Alas, it turned out that AptiQuant’s website had only recently been set up and that the images of its staff were copied from the site of French research company, Central Test.
The culprit behind the elaborate hoax, it emerged, was part of the team at internet-deals site atcheap. The site’s builder also released list of “tell-tale” signs which should have immediately tipped the media off.
Anyone who’s spent more than a few minutes on image board site 4Chan knows that it can be a cruel and unforgiving place. In August 2013 though, its members perpetrated a potentially scary hoax.
After teen pop sensation Justin Bieber got caught smoking marijuana, 4Chan users started posting fake Twitter pictures in which they appeared to have been cutting themselves. This apparently got Justin Bieber fans to actually start cutting themselves, and post pictures of their wounds.
— “ ” (@chanipples) January 8, 2013
7. Jimmy Kimmel fools the world with a massive twerking fail
If there was a dance move that defined 2013 it was twerking. And as is the case with most human endeavors, the internet reveled in videos of people failing spectacularly at it. One such video purported to show a young woman falling while twerking and setting herself on fire. It had reached over nine-million views on YouTube and caught the attention of the world’s media.
Interestingly, it was only after the video caught all that attention that US talk show host Jimmy Kimmel revealed it was a fake. It had, it turned out, been set up by Kimmel and that the woman in the video was actually stunt professional by the name of Daphne Avalon.
8. Goldman Sachs rules the world
In 2011, a fairly routine BBC interview took a weird turn when a Goldman Sachs trader going by the name Alessio Rastani told the presenter that “governments do not rule the world, Goldman Sachs does” and that he “dreams of another recession”.
Neither were entirely correct. English newspaper the Telegraph tracked Rastani down to a modest semi-detached house where he worked and lived with his partner. The paper also revealed that after four years of trading, Rastani’s net assets were £10 048 — in the red. Oh, he also had no association with Goldman Sachs.
9. The Blair Witch Project
Given that the film came out 15 years ago, it’s pretty easy to forget that a large part of the reason so many people went to watch the The Blair Witch Project was the ground-breaking campaign by the studio to use the internet and suggest that the movie was a record of real events.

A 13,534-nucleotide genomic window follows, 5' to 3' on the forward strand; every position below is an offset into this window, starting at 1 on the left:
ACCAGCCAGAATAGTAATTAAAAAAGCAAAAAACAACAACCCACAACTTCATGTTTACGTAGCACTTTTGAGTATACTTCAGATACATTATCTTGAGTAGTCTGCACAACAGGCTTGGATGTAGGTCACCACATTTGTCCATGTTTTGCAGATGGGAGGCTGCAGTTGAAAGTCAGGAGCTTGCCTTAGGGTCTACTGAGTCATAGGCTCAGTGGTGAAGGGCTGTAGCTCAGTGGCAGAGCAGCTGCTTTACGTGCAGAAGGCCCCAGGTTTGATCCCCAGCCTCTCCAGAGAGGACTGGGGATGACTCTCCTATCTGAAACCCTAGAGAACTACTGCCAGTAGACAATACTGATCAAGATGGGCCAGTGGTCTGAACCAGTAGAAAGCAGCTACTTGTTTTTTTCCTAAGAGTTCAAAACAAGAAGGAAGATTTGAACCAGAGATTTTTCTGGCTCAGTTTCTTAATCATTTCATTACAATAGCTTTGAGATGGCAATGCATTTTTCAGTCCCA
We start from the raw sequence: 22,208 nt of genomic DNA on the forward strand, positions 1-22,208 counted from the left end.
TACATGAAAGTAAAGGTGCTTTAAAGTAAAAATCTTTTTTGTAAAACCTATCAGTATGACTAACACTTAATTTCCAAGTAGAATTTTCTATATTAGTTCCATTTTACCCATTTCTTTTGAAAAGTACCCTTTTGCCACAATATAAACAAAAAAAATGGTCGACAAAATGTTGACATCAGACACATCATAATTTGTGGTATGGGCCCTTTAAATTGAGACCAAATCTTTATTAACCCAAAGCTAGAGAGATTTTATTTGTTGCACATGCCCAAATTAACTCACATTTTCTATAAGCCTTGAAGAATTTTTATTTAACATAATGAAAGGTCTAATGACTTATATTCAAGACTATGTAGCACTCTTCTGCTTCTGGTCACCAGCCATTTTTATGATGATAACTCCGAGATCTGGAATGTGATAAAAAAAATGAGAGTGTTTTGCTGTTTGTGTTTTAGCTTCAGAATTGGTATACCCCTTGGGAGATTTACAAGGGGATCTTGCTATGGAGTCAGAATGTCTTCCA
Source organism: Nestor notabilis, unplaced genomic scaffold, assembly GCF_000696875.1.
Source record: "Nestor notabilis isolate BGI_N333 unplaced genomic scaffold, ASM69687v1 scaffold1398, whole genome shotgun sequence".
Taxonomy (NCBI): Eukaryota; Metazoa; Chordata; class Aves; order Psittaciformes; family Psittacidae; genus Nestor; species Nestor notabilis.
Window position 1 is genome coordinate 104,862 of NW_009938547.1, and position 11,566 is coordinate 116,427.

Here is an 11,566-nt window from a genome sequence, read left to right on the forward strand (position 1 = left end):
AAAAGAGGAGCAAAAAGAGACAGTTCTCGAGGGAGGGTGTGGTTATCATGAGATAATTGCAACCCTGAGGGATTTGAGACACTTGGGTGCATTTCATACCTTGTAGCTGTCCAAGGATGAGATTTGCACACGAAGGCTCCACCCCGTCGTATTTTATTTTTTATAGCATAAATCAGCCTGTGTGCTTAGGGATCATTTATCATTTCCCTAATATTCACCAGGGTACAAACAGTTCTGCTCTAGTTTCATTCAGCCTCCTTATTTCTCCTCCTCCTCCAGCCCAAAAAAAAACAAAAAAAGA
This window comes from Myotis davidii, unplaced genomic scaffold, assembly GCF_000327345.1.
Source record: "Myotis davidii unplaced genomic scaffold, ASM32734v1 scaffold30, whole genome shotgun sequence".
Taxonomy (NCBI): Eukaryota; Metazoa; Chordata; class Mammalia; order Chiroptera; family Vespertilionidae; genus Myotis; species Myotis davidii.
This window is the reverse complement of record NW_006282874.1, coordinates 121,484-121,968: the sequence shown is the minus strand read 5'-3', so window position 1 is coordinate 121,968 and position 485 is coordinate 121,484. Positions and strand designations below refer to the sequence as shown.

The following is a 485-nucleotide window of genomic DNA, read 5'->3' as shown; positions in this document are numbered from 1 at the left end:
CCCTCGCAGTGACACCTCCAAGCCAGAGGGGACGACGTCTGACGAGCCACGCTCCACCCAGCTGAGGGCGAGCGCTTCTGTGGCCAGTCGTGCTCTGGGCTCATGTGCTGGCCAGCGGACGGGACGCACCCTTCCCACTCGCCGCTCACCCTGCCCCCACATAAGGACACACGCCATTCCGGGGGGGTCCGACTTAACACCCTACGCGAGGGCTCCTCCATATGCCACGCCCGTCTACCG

If it weren’t for pretty much every other entry on this list, it would be easy to dismiss the 90s as a hopelessly naive time on the internet. We clearly still have much to learn.
10. Egyptian pyramids get covered in snow
It was hardly surprising therefore that when photos sprang up online showing various Ancient Egyptian structures (including the pyramids and the Sphynx), they went massively viral.
At first glance, the photos seemed at least vaguely plausible. It had, after all, snowed in Cairo for the first time in over a hundred years. As Cracked points out however, all those photos were either made possible thanks to Photoshop or because they were taken in completely different locations (such as a miniature world in Japan).
11. Marty McFly travels to this exact date in “Back to the Future”
You’ll see this one popping up fairly regularly on social media. It’ll be a couple of screenshots claiming that “today” is the date that Marty McFly travels to the future in Back to the Future II. Frequently the people sharing these pictures, which have been floating around for years now, will ask questions like “where are our hoverboards?”
The real date, to settle the matter once and for all is 21 October 2015.
As Snopes points out, the easiest way not to fall for it is to remember the number 30:
The original Back to the Future film was set (and released) in 1985, and in that film Marty McFly traveled thirty years back in time, to 1955. In the sequel, Back to the Future Part II, Marty traveled thirty years forward in time, from 1985 to 2015.